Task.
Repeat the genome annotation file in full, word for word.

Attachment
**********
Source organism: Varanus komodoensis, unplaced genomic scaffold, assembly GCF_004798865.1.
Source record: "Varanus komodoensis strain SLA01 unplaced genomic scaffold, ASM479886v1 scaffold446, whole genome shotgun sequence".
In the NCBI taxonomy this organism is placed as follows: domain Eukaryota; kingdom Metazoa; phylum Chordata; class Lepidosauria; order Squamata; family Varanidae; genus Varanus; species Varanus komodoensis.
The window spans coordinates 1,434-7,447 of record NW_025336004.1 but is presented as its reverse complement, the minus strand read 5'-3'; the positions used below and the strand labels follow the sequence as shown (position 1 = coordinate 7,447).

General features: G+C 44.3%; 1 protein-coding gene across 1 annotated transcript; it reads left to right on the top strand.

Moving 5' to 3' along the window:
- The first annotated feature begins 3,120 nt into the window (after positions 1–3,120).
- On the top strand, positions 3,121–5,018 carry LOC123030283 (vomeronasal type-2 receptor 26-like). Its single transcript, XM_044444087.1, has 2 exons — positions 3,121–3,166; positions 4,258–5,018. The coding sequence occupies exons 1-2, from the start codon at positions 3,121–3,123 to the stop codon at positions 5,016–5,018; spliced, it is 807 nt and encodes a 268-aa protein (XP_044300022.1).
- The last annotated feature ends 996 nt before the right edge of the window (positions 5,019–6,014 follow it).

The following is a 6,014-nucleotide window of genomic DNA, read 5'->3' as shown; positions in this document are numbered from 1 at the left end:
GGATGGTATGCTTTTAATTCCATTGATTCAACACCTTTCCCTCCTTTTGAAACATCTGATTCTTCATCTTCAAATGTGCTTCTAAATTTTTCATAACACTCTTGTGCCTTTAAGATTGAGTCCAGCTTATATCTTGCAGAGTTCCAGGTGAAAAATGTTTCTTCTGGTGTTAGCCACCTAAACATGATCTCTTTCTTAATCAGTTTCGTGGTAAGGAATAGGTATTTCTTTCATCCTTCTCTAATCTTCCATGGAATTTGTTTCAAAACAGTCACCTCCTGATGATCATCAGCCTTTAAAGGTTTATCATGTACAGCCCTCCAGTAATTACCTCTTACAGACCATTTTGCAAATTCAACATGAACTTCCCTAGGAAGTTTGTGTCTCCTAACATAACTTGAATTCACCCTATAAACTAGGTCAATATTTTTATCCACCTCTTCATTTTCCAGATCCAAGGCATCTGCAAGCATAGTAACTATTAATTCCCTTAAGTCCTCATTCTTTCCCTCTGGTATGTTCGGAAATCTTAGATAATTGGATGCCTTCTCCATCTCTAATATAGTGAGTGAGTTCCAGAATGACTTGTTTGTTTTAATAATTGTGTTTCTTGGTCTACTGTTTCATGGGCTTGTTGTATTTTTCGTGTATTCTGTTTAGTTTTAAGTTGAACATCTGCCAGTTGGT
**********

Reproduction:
Source organism: Varanus komodoensis, unplaced genomic scaffold, assembly GCF_004798865.1.
Source record: "Varanus komodoensis strain SLA01 unplaced genomic scaffold, ASM479886v1 scaffold446, whole genome shotgun sequence".
In the NCBI taxonomy this organism is placed as follows: domain Eukaryota; kingdom Metazoa; phylum Chordata; class Lepidosauria; order Squamata; family Varanidae; genus Varanus; species Varanus komodoensis.
The window spans coordinates 1,434-7,447 of record NW_025336004.1 but is presented as its reverse complement, the minus strand read 5'-3'; the positions used below and the strand labels follow the sequence as shown (position 1 = coordinate 7,447).

General features: G+C 44.3%; 1 protein-coding gene across 1 annotated transcript; it reads left to right on the top strand.

Moving 5' to 3' along the window:
- The first annotated feature begins 3,120 nt into the window (after positions 1–3,120).
- On the top strand, positions 3,121–5,018 carry LOC123030283 (vomeronasal type-2 receptor 26-like). Its single transcript, XM_044444087.1, has 2 exons — positions 3,121–3,166; positions 4,258–5,018. The coding sequence occupies exons 1-2, from the start codon at positions 3,121–3,123 to the stop codon at positions 5,016–5,018; spliced, it is 807 nt and encodes a 268-aa protein (XP_044300022.1).
- The last annotated feature ends 996 nt before the right edge of the window (positions 5,019–6,014 follow it).

The following is a 6,014-nucleotide window of genomic DNA, read 5'->3' as shown; positions in this document are numbered from 1 at the left end:
GGATGGTATGCTTTTAATTCCATTGATTCAACACCTTTCCCTCCTTTTGAAACATCTGATTCTTCATCTTCAAATGTGCTTCTAAATTTTTCATAACACTCTTGTGCCTTTAAGATTGAGTCCAGCTTATATCTTGCAGAGTTCCAGGTGAAAAATGTTTCTTCTGGTGTTAGCCACCTAAACATGATCTCTTTCTTAATCAGTTTCGTGGTAAGGAATAGGTATTTCTTTCATCCTTCTCTAATCTTCCATGGAATTTGTTTCAAAACAGTCACCTCCTGATGATCATCAGCCTTTAAAGGTTTATCATGTACAGCCCTCCAGTAATTACCTCTTACAGACCATTTTGCAAATTCAACATGAACTTCCCTAGGAAGTTTGTGTCTCCTAACATAACTTGAATTCACCCTATAAACTAGGTCAATATTTTTATCCACCTCTTCATTTTCCAGATCCAAGGCATCTGCAAGCATAGTAACTATTAATTCCCTTAAGTCCTCATTCTTTCCCTCTGGTATGTTCGGAAATCTTAGATAATTGGATGCCTTCTCCATCTCTAATATAGTGAGTGAGTTCCAGAATGACTTGTTTGTTTTAATAATTGTGTTTCTTGGTCTACTGTTTCATGGGCTTGTTGTATTTTTCGTGTATTCTGTTTAGTTTTAAGTTGAACATCTGCCAGTTGGT